Okay, so, I have a four year old. I may have mentioned this before. What I might have failed to mention is that before said child entered my life, I was completely oblivious to kid things. I was totally uninterested in anything that appealed to small, sticky hands attached to little bodies of children, who in my opinion whined about everything, and always seemed to have snotty noses. I know, I sound like a perfect parent in the making. But let me explain: once I had my own sticky-handed-whiner, things changed. Suddenly, the whining wasn’t so annoying (okay, well, it’s still pretty annoying, but she doesn’t do it that much…) and the snotty noses were no biggie (gross, and true). Having a child of my own meant suddenly having to think on her level and be in-the-know with all the stuff that intrigues their little minds. Now I have indelibly etched on my brain, the theme song to Yo Gabba Gabba, the names of all the characters from In The Night Garden, and don’t even get me started on all the things I will never be able to forget from Calliou. And as her tastes mature, my daughter (and I, by default) become ensconced in My Little Pony, Sofia the First, and somebody help me, Monster High. I know all their names, their backstories, their struggles. They’re like friends, only they’re the friends you wish you didn’t have.
As my daughter’s interests expands and mature so does both her understanding and excitement over holidays. First, it was Hallowe’en. “Mommy, next year I want a graveyard on our lawn”. “Mommy, I’m going to be a zombie next year. Brraaaaiins, I love brains!” (seriously, who is this kid?!). Now, it’s: “Mommy, when is Santa coming?” “Mommy, can we make Christmas cookies again today?” “Mommy, daddy’s being naughty, I don’t think Santa’s going to give him anything this year” (did I mention my daughter is also incredibly astute?).
An Elf on My Shelf???
Since she’s already talking Christmas in November, I thought it might be fun to extend the holiday by incorporating the Elf on the Shelf nonsense. Yes, I know, it’s been around for ages, and no, until now it so did not apply to my life. And yes, I’m probably beating a dead horse here when I say: Elf on the shelf is everywhere. EVERYWHERE. And he’s cute all sitting there on shelves, getting into mischief, leaving little Elf prints in sugar or knocking over rolls of toilet paper. Elf on the shelf is pretty funny. I thought my daughter might like to see a little Elf everyday doing cool stuff, but once I started looking into the concept of the Elf, I got a little sad. See, the elf’s job is to spy on your child to make sure he or she is being good. At night, off the Elf flies to the North Pole to report the days activities to Santa. So, basically the message your child gets is that being good=presents. Now, there’s nothing wrong with incentives to help your child appreciate the rewards of good behaviour, however, it screamed a little too much 1984 for me. I still loved the idea of a cute Elf doing stuff, but I didn’t want the focus to be on this Elf watching my daughter’s every move.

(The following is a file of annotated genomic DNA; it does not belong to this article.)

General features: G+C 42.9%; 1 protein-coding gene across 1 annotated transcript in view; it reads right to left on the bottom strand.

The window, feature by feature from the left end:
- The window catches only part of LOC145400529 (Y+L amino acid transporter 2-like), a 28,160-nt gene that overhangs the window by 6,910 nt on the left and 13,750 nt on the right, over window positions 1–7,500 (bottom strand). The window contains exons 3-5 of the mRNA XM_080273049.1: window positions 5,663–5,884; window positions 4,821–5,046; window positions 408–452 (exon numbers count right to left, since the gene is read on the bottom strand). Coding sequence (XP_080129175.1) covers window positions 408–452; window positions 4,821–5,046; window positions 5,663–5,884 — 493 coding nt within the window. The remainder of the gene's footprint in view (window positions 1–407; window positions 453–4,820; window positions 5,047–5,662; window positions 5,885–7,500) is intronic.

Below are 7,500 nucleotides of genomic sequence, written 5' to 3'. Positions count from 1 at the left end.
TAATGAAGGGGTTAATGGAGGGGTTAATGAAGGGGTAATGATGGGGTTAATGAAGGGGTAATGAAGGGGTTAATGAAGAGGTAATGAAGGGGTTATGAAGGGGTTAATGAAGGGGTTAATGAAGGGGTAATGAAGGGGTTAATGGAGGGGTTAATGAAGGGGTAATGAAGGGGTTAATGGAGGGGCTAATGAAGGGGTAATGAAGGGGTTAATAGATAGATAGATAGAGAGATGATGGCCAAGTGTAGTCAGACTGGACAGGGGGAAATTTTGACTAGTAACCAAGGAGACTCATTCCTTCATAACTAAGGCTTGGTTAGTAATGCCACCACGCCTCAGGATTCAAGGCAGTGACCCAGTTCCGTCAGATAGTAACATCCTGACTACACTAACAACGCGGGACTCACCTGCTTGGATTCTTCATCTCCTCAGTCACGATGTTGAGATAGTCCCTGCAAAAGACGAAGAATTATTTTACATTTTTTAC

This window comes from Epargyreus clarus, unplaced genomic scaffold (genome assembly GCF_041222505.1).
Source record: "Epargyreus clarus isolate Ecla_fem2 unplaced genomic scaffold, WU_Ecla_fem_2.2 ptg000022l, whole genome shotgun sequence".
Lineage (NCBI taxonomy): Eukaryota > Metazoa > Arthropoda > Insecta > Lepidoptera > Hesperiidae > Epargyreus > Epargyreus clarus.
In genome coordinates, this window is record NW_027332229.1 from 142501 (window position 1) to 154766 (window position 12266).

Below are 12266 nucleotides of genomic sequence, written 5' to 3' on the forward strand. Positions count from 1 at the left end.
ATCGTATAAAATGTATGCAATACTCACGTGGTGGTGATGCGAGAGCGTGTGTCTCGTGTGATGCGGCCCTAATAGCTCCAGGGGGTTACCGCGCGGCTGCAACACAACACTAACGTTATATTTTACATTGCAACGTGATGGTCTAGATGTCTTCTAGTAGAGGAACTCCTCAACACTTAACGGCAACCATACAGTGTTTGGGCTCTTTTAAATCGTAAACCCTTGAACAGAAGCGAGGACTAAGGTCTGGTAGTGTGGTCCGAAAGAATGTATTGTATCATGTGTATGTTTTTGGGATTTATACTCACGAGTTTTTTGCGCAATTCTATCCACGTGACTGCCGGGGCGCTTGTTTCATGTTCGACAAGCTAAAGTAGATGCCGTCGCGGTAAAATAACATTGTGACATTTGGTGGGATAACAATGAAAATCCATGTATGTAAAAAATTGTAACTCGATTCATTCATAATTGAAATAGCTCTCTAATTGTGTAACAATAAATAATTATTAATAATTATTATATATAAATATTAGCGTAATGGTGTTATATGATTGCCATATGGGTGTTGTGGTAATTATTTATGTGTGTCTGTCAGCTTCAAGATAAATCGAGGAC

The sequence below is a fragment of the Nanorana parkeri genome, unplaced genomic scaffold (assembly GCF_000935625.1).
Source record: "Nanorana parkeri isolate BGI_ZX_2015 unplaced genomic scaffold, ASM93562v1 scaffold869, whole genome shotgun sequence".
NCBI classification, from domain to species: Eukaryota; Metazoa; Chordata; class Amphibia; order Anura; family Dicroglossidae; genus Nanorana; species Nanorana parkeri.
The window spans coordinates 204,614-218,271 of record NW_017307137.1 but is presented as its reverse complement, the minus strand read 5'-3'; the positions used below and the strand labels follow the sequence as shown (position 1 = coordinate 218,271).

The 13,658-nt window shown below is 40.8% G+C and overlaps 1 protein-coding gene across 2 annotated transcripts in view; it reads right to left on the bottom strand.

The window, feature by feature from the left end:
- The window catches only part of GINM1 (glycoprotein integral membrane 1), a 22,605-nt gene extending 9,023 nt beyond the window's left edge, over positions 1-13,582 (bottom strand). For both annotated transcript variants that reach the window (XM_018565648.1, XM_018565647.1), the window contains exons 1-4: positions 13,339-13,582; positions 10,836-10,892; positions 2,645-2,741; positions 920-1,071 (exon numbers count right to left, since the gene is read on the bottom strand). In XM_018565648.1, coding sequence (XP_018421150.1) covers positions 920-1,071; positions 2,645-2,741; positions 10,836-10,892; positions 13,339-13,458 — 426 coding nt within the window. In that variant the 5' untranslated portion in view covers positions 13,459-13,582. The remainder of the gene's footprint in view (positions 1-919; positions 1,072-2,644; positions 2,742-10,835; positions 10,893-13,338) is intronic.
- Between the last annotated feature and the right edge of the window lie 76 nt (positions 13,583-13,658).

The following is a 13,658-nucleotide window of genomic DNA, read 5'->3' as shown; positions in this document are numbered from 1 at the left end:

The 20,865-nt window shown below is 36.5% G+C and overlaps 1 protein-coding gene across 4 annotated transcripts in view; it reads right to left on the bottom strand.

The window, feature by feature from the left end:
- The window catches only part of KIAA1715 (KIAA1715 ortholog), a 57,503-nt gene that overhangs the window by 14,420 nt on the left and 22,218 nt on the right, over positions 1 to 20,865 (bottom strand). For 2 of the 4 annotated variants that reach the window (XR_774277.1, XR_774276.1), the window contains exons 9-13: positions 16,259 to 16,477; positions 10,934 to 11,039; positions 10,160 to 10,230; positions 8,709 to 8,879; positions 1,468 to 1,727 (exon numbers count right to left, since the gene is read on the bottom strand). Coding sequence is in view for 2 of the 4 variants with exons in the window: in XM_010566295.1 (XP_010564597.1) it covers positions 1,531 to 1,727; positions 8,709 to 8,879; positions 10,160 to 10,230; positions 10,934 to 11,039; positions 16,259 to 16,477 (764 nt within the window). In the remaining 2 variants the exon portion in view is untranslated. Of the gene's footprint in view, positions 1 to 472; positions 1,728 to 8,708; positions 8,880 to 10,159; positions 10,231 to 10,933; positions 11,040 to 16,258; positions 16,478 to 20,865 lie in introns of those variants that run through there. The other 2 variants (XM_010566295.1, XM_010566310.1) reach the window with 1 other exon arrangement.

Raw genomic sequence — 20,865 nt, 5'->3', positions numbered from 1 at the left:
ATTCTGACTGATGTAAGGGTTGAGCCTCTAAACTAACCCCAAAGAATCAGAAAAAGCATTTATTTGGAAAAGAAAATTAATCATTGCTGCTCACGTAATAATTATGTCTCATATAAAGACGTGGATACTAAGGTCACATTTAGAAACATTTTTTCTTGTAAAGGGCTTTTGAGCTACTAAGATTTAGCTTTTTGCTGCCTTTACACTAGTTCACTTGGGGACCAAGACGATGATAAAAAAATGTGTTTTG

And not because I’m such an awesome, holistic, I-could-homeschool-but-I-don’t-mommy, but because I was guilty of the whole “if you don’t stop right now, I’m telling Santa” thing. The sheer panic on her face at the thought of me divulging her bad behavior to the big guy with the bag of presents, was enough to arrest me and make me reconsider my words. I didn’t want to be that mom. I didn’t want my daughter to think that the holidays were just about presents. Of course, I don’t think I had ever really thought about the moral implications of what Christmas meant to me until I had my daughter. Now it’s all about those thoughts. What does Christmas really mean? What am I going to emphasize in our home?
A Case For The Magic of Christmas Elf.